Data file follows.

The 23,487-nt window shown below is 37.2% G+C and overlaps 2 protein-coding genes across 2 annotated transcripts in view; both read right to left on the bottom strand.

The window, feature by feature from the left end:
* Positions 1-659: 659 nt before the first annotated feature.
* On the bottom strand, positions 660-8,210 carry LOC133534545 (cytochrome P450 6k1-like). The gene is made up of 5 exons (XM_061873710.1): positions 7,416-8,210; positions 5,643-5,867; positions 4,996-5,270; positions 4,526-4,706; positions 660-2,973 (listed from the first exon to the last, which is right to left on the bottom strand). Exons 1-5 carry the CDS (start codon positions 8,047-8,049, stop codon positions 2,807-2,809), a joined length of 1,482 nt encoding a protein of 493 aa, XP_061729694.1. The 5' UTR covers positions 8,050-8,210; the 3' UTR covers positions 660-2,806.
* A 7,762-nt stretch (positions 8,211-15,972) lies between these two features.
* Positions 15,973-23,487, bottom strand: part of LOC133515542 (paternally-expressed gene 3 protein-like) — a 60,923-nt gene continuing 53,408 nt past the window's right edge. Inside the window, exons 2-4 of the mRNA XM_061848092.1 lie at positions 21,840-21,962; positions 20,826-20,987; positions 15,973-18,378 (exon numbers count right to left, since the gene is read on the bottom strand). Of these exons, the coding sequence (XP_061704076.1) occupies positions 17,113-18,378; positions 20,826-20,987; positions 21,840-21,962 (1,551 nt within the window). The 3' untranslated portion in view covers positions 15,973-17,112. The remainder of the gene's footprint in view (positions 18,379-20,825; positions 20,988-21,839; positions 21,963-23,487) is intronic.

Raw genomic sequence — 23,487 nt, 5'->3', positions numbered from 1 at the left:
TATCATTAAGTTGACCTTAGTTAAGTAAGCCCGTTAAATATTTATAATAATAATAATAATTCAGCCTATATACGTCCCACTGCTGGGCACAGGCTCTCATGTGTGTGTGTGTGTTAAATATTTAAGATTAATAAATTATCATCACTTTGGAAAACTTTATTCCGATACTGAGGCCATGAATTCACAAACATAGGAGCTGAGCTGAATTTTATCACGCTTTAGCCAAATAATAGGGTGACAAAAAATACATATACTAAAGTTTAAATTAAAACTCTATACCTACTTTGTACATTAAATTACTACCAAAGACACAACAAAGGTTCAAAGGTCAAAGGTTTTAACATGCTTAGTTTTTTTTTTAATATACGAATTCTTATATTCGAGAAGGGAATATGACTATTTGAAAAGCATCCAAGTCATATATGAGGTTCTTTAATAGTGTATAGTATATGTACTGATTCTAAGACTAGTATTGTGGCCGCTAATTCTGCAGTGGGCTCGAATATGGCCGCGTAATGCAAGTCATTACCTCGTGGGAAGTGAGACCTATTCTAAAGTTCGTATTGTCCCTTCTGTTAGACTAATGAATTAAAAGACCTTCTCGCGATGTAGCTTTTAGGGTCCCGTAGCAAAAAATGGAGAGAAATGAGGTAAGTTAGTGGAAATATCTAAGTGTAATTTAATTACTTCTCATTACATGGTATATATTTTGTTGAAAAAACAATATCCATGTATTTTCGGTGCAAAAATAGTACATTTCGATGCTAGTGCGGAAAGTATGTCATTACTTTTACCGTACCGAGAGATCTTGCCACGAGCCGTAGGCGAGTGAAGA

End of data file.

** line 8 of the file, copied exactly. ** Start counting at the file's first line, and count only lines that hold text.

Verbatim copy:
TATCATTAAGTTGACCTTAGTTAAGTAAGCCCGTTAAATATTTATAATAATAATAATAATTCAGCCTATATACGTCCCACTGCTGGGCACAGGCTCTCATGTGTGTGTGTGTGTTAAATATTTAAGATTAATAAATTATCATCACTTTGGAAAACTTTATTCCGATACTGAGGCCATGAATTCACAAACATAGGAGCTGAGCTGAATTTTATCACGCTTTAGCCAAATAATAGGGTGACAAAAAATACATATACTAAAGTTTAAATTAAAACTCTATACCTACTTTGTACATTAAATTACTACCAAAGACACAACAAAGGTTCAAAGGTCAAAGGTTTTAACATGCTTAGTTTTTTTTTTAATATACGAATTCTTATATTCGAGAAGGGAATATGACTATTTGAAAAGCATCCAAGTCATATATGAGGTTCTTTAATAGTGTATAGTATATGTACTGATTCTAAGACTAGTATTGTGGCCGCTAATTCTGCAGTGGGCTCGAATATGGCCGCGTAATGCAAGTCATTACCTCGTGGGAAGTGAGACCTATTCTAAAGTTCGTATTGTCCCTTCTGTTAGACTAATGAATTAAAAGACCTTCTCGCGATGTAGCTTTTAGGGTCCCGTAGCAAAAAATGGAGAGAAATGAGGTAAGTTAGTGGAAATATCTAAGTGTAATTTAATTACTTCTCATTACATGGTATATATTTTGTTGAAAAAACAATATCCATGTATTTTCGGTGCAAAAATAGTACATTTCGATGCTAGTGCGGAAAGTATGTCATTACTTTTACCGTACCGAGAGATCTTGCCACGAGCCGTAGGCGAGTGAAGA